Panel Of Distinguished Law Professors Say Trump Is Wildly Wrong — East Bay III, In The Ninth Circuit…

Overnight, in the Ninth Circuit, on an appeal Trump filed [from his loss at the trial level], related to his purported evisceration to the statutorily defined “firm resettlement” hurdle [found at 8 U.S.C. § 1158(a)(2)(A)], as a bar to US asylum claims — yet another well-known panel of immigration law experts have said that Team Trump apparently cannot read [or cannot comprehend] plain English, well-settled, black letter USC law. [My prior backgrounder, here.]

Here is the cogent 34 page amicus brief as a PDF file, an a bit:

. . . .Firm resettlement under the INA has a history that extends back over seventy years, to the global refugee crisis at the end of World War II. Early in the efforts to cope with that crisis, the United States, working with the United Nations, determined that firm resettlement meant far more than mere physical presence in or transit through a country. Instead, using firm resettlement as a basis for disqualifying a person from refugee protection required a showing that the refugee had accrued a robust stake in a country by incurring “rights and obligations” equivalent to those enjoyed by the country’s own nationals. See Rosenberg v. Yee Chien Woo, 402 U.S. 49, 56 n.5 (1971). Neither the United States nor its many international partners in the post–World War II refugee relief effort would have considered the refugee’s mere presence in or movement through a country as meeting that test.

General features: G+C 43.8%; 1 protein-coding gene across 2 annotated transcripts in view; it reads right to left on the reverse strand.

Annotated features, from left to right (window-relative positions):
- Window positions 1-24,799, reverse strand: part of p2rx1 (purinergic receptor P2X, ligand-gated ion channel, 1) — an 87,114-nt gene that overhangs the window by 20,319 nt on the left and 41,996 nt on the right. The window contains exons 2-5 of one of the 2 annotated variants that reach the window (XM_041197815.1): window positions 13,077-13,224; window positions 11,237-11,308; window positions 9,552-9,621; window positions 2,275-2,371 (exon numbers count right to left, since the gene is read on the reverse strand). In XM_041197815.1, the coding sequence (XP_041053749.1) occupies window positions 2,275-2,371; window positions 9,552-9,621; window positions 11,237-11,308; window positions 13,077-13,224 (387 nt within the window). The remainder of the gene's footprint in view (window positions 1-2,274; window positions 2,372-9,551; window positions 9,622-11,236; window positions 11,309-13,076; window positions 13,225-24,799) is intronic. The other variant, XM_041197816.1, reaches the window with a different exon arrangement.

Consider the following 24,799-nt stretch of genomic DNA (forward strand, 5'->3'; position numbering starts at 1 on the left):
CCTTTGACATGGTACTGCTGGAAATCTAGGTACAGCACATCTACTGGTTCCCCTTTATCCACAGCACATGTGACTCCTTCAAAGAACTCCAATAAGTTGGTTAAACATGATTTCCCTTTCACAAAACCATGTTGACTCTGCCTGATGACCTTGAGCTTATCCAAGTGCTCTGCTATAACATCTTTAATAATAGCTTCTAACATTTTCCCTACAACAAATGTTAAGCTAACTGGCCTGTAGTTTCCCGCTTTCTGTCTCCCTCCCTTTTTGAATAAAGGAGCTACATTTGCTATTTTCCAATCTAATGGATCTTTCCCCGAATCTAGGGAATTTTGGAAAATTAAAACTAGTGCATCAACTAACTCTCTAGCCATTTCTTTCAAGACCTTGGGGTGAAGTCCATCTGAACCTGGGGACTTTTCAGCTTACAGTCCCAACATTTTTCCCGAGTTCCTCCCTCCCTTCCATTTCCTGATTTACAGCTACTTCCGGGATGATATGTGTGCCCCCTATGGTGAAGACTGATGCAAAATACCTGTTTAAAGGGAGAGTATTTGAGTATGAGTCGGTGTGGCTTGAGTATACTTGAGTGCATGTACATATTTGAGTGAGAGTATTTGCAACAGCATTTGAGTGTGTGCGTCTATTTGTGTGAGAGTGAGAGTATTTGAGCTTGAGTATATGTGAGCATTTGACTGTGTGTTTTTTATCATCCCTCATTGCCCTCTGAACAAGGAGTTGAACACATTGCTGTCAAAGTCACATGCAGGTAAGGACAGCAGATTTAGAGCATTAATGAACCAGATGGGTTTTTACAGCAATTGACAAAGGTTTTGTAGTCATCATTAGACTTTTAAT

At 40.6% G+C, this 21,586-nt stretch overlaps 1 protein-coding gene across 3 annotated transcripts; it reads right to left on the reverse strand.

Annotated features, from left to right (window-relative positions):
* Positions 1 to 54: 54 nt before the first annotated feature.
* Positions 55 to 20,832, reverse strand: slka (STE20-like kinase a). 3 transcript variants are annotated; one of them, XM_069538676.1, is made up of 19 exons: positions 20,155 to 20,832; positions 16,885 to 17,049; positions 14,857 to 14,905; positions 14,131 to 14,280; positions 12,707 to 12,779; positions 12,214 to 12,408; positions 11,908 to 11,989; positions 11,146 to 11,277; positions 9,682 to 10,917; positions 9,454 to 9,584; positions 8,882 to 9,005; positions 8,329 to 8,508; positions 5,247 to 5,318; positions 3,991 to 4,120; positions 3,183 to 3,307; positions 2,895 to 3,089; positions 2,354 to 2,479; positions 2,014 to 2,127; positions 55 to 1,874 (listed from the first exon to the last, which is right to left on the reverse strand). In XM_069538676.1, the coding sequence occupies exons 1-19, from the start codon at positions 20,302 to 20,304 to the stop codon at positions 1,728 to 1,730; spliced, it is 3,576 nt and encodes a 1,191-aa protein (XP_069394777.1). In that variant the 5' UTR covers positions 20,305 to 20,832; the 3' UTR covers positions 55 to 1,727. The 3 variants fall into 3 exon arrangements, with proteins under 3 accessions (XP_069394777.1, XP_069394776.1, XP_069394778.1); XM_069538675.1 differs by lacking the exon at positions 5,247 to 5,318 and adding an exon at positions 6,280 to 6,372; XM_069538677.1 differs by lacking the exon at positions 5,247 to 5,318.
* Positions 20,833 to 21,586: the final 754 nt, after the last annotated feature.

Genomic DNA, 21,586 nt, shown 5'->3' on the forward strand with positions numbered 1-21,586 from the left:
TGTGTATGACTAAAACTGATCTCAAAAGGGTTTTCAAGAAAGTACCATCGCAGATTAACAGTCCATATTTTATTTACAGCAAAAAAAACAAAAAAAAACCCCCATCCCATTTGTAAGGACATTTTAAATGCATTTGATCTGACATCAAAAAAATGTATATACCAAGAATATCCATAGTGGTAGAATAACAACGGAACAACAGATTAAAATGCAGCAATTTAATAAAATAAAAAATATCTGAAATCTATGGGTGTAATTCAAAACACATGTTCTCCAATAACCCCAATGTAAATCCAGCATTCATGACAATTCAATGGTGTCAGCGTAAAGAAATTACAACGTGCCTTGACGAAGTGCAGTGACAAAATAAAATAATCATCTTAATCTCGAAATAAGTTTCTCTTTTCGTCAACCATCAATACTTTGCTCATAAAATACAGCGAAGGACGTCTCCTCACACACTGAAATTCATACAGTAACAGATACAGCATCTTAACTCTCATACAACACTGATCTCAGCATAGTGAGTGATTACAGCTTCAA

Similarly, the bar for safe third country agreements is high and requires an express agreement with a foreign state, along with findings by the United States that an asylum seeker will not face persecution in that state and that the state has built a fair system of asylum adjudication. 8 U.S.C. § 1158(a)(2)(A). The United States views these conditions as demanding; indeed, it has concluded such an agreement with only one country — Canada — whose commitment to rule of law institutions parallels our own. The U.S.-Canada agreement includes robust safeguards and emerged from extensive consultation with the United Nations High Commissioner for Refugees (UNHCR).

[Trump’s purported] new rule includes none of these constraints. . . .

Onward — again, as ever — Trump will lose here. The esteemed professors of US immigration law are correct.


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